Millennial Optimism vs Pessimism
Are Millennials different from other generations? I’ll define Millennials as those born from 1976 to the late 1990’s. Generation X is those born between 1965-1975. Baby boomers are those born between 1945-1964. Millennials often get labeled as lazy, entitled, bad communicators, job hoppers, not loyal, and with poor work ethics. Are Millennials entitled or are they just misunderstood? Check out these stats:
• 23% of all millionaires are Millennials
• That’s 5 million Millennial millionaires
• Gen X only has 4 million millionaires
Every generation when they were young and new in the workplace gets labeled by previous generations as bad. Millennial employees have never lived a day without technology, which makes them unique to previous generations. It is up to managers to keep up and not misunderstand young people.
This isn’t generational behavior, it’s stage of life behavior.
Millennials aren’t different than generations past, but just as any generation does—they need leadership and inspiration. I believe there are four key truths and one harmful myth about the differences between Millennial employees compared to their older Gen X and Baby Boomer co-workers.
Related video: Success Tips for Young Hustlers
Truth #1: Your career stage impacts your interests and job expectations.
Truth #2: Health and non-work obligations impact work interests, expectations, and needs.
Truth #3: Labor market conditions influence employee behavior.
Truth #4: Millennials have different expectations about technology and workforce opportunities.
Myth: What Millennials want is fundamentally different from previous generations.
Millennials have 6.3 jobs by 25 while Baby Boomers had 5.5 jobs by 25. A Pew survey of Millennials, young adults between 18 and 33, show that they are low on social trust: Just 19 percent believe that “most people can be trusted,” compared to 40 percent of Baby Boomers and 31 percent of Generation X.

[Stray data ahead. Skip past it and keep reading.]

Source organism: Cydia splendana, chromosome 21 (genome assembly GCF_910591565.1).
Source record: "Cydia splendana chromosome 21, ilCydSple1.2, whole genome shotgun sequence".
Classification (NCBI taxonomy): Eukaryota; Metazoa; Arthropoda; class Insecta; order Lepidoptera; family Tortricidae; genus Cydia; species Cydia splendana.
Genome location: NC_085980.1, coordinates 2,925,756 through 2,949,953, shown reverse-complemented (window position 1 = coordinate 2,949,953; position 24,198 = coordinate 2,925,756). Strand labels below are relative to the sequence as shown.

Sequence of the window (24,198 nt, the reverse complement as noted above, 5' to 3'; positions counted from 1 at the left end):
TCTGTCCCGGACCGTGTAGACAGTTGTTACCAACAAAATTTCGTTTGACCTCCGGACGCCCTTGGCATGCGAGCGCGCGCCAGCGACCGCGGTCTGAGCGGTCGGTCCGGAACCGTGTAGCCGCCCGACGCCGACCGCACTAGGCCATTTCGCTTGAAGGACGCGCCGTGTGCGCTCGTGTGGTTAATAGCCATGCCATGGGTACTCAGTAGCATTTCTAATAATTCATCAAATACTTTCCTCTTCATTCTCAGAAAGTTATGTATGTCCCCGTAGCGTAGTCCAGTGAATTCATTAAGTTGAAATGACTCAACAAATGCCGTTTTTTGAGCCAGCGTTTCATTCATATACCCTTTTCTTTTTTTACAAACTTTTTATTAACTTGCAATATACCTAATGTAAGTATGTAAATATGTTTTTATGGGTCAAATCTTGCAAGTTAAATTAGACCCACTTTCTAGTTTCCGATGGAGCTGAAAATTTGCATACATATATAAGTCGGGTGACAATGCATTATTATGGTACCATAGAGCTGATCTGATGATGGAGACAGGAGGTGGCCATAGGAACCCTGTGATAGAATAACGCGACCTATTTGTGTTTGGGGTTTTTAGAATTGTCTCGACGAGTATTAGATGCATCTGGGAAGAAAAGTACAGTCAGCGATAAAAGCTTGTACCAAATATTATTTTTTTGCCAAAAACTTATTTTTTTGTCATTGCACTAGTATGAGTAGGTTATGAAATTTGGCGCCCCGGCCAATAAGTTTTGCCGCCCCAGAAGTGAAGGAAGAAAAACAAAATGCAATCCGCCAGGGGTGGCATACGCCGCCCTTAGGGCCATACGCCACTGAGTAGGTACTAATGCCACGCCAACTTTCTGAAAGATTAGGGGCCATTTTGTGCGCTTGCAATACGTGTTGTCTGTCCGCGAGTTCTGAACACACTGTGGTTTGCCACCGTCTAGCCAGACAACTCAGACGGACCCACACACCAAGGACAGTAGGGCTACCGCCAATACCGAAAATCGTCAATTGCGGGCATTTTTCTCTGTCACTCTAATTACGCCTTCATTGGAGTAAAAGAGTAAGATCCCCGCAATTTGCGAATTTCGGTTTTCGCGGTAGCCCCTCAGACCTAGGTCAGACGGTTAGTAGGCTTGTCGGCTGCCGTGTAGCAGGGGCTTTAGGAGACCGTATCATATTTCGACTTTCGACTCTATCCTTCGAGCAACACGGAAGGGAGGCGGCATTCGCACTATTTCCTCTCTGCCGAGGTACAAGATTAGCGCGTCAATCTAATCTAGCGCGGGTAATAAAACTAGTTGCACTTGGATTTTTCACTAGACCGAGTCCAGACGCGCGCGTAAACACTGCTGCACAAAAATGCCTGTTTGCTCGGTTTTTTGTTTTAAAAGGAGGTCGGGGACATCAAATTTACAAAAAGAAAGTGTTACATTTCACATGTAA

Why are young people less trusting than their elders?
The main culprit is economic pessimism. The pessimism of Millennials stands out: relative to Baby Boomers, Millennials are more likely to say that their generation is worse off than their parents. Millennials also worry that “today’s young adults face greater economic challenges than their parents’ generation faced when they were starting out,” as stated in the Pew report. And fewer Millennials now consider themselves to be middle class (42% to 53% in 2008). Millennials see themselves as lower or lower-middle class now more than in 2008.
The reason that relative expectations matter is because social trust rests on a foundation of economic equality. From 1966 to 2010, trust and inequality are strongly linked. This rising inequality feeds pessimism among those who see themselves as becoming worse off — the Millennials.
“When you blame, you become a victim.” – Grant Cardone
In short, as each generation since the Baby Boomers became more pessimistic, the amount of distrust increased. Pessimistic people are loath to trust most people, especially people unlike themselves. Social trust rests on the belief that we are all in this together and that we have a shared fate. Inequality helps create the opposite belief: that what happens to you doesn’t necessarily affect what happens to me and that I’m not responsible for my neighbor.
Related video: How to Find a Good Mentor
Many Millennials are pessimistic, but we also know that many Millennials are also optimistic and want to break the stereotypes. Plenty of Millennials want true freedom, prefer entrepreneurship to 9-to-5 and are hungry for a mentor who gives them the raw and real deal. That’s one reason I’ve put together Cardone University, as a tool to get your finances right to succeed in the marketplace in 2016!
Your friend in business and sales,